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Could you point out a couple of actual examples of Gamification that you really like?

I really like examples of Gamification that are “analogue”. When you want to explain to someone in 3 short videos what Gamification really is I think Piano Stairs, Speed Camera Lottery and The World’s Deepest Bin from The Fun Theory are brilliant examples of Gamification that get the point across really well.

At the digital end of things I really like the training app RetaMe from Compettia, it takes one main game mechanic of competitive quizzes and does that one thing really well.

GamFed is a really interesting and helpful organization for the development of Gamification. Can you explain us the actual focus of GamFed and how it has evolved from its origins to its actual role?

The aims of GamFed are to promote best practices in the Gamification industry, raise questions about the future and where the industry is going and promote work that we think is of high quality and help the industry grow. I’m really happy that we have recently recruited a number of GamFed Ambassadors to raise the profile of good gamification in their respective countries and you’ll start to see their activities soon in countries from Portugal to Poland.

At GWC Conference 2016 you will be imparting a workshop focused on “Games for effective on the job learning”, that focuses on how Gamification can help to improve the 70:20:10 Model for Learning and Development. Where does Gamification fit in this model of learning?

Most gamification in learning is currently used in formal learning (such as in person training and eLearning), that is the 10 of 70:20:10. In short, the 70:20:10 model is that 70% of effective learning is achieved on the job, and that 20% is from watching other people do their jobs. For me that means that really we should be putting 90% of our training effort into the 70 and 20, and this is an area where it is sadly lacking in Gamification at the moment.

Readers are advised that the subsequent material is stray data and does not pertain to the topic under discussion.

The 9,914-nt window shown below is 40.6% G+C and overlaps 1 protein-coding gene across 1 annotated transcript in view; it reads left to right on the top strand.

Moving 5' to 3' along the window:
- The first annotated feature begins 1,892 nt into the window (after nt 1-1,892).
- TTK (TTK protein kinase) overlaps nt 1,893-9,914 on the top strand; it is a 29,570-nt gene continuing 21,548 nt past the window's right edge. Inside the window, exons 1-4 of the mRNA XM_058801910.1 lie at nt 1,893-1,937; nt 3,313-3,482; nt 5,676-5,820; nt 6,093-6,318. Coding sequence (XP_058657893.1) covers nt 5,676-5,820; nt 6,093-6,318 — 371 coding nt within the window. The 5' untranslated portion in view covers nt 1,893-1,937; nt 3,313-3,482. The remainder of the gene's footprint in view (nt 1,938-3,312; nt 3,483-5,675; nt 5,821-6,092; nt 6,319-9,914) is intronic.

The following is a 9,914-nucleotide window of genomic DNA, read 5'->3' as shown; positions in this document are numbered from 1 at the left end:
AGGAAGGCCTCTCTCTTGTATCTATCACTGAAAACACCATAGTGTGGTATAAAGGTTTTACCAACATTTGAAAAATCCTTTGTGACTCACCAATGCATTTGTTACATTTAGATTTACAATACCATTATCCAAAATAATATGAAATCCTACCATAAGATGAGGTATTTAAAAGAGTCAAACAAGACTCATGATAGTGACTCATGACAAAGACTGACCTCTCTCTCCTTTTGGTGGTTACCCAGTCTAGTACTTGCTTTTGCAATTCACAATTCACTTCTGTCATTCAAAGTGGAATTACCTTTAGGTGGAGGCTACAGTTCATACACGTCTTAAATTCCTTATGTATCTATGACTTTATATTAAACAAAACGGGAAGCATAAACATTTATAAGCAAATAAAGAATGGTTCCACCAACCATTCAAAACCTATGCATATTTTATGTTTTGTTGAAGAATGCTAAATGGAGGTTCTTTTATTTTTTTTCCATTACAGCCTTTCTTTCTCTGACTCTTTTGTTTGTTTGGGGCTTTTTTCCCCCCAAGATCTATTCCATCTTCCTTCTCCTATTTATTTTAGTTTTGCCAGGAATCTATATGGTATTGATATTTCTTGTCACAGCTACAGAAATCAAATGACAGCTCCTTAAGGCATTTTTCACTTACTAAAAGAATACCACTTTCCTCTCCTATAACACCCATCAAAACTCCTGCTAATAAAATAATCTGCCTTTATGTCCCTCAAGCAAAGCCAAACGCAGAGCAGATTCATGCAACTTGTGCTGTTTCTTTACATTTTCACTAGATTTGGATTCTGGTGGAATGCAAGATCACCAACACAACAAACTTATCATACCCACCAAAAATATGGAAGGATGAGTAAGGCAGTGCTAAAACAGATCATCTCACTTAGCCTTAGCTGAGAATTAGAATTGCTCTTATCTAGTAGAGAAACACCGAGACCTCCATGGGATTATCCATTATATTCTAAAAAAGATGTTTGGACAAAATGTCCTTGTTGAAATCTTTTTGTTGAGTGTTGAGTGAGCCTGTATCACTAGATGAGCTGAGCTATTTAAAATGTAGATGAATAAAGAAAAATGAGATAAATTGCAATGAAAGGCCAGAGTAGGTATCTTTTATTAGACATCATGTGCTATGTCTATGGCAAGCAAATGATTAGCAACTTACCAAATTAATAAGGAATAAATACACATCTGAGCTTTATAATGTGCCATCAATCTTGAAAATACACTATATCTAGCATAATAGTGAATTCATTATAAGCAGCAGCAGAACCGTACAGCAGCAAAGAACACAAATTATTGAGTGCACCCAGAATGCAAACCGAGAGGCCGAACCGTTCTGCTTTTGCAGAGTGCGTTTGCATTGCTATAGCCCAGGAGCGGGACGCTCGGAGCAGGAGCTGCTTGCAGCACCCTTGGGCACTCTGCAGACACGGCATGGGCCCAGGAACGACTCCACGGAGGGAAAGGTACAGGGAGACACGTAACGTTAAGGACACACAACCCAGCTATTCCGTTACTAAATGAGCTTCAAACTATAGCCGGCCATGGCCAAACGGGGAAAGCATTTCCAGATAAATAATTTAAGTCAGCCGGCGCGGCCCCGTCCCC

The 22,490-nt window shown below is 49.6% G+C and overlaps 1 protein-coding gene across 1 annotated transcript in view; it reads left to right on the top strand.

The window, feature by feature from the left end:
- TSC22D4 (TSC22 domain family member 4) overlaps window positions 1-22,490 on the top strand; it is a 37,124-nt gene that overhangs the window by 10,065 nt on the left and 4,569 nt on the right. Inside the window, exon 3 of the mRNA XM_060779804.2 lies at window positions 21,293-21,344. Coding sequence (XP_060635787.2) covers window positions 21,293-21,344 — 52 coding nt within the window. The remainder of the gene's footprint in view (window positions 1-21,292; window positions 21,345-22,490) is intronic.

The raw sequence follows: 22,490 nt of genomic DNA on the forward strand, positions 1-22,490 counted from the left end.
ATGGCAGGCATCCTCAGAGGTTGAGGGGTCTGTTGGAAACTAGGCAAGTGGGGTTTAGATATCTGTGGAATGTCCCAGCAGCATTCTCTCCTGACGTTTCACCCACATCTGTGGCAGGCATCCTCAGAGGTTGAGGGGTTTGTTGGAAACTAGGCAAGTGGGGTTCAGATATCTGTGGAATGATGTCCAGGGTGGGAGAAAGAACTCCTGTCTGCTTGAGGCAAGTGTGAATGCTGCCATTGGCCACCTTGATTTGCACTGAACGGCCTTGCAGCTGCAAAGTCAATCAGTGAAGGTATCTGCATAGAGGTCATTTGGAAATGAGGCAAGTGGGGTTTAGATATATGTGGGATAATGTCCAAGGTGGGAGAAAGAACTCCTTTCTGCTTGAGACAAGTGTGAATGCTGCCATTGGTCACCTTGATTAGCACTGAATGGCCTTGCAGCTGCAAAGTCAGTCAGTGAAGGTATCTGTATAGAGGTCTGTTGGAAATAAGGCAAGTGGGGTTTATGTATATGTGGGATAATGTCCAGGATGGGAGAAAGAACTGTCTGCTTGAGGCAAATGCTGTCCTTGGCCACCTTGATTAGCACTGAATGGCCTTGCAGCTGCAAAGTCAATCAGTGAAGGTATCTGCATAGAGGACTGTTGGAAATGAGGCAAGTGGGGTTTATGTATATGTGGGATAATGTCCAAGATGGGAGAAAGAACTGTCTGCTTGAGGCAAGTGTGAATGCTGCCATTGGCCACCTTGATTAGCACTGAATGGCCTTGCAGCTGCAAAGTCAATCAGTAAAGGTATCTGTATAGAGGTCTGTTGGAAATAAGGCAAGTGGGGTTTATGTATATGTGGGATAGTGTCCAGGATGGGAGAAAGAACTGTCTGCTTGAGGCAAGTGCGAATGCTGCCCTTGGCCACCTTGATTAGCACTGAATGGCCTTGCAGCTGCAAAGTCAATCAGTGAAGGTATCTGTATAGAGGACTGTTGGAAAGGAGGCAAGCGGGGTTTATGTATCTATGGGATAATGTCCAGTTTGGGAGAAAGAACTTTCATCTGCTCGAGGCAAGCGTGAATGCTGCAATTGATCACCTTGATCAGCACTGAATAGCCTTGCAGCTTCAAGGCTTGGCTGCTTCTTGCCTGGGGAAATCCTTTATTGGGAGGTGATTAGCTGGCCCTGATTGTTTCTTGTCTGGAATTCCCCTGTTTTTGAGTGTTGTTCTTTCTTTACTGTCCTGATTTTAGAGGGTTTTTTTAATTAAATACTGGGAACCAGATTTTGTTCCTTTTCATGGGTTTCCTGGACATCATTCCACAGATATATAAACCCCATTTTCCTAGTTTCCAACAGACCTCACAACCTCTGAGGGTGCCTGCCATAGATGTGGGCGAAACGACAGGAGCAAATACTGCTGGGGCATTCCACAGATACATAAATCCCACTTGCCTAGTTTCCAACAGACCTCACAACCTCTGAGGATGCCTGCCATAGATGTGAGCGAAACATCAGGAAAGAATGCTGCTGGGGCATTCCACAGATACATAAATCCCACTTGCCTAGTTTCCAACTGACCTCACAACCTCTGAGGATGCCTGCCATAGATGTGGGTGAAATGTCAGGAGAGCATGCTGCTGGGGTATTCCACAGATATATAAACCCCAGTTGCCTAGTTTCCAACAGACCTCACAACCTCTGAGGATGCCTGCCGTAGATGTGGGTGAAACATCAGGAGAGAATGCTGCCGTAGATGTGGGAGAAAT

Gamification fits perfectly with the 70% of learning that is on the job learning. One way is by making changes to roles and systems to provide safe places for people feel to fail so that they learn more effectively. Learning from failure, such as your character dying, is something that is done very well in games and we should use it. For the 20% part of the model, there are a lot of examples from the gaming world where watching other people on the “job” helps them learn and improve.

In my workshop we’ll be looking at practical ways to implement gamification into organisations for the 70 and 20.

How has Gamification evolved in the last few year and how do you see the evolution of Gamification in the near future?

I think gamification is focusing more on being applied in platforms and specific software solutions. That can mean either a website that is gamified, a mobile application that makes the customer experience more interesting using Gamification or a fully gamified learning system like Classcraft.

I believe that one of the possible futures of Gamification lies in AR and VR. We saw major breakthroughs in these two technologies during the last years and the more available they become for everyone, the more potential I see for Gamification projects using AR and VR.

GWC Conference 2016: The Engagement Conference

26th-27th October, Madrid (Spain)

Speakers

50+

Countries

75+

Companies

400+

Decision Makers

67%

Attendees

1,000+

Attending Companies

Vodafone
Lego
Queen Rania Foundation
Coventry
Delft
Unidad Editorial
Blizzard
Tuenti
Loewe
Santander
Accenture
Schibsted
Telefonica
HP
Zara
Sega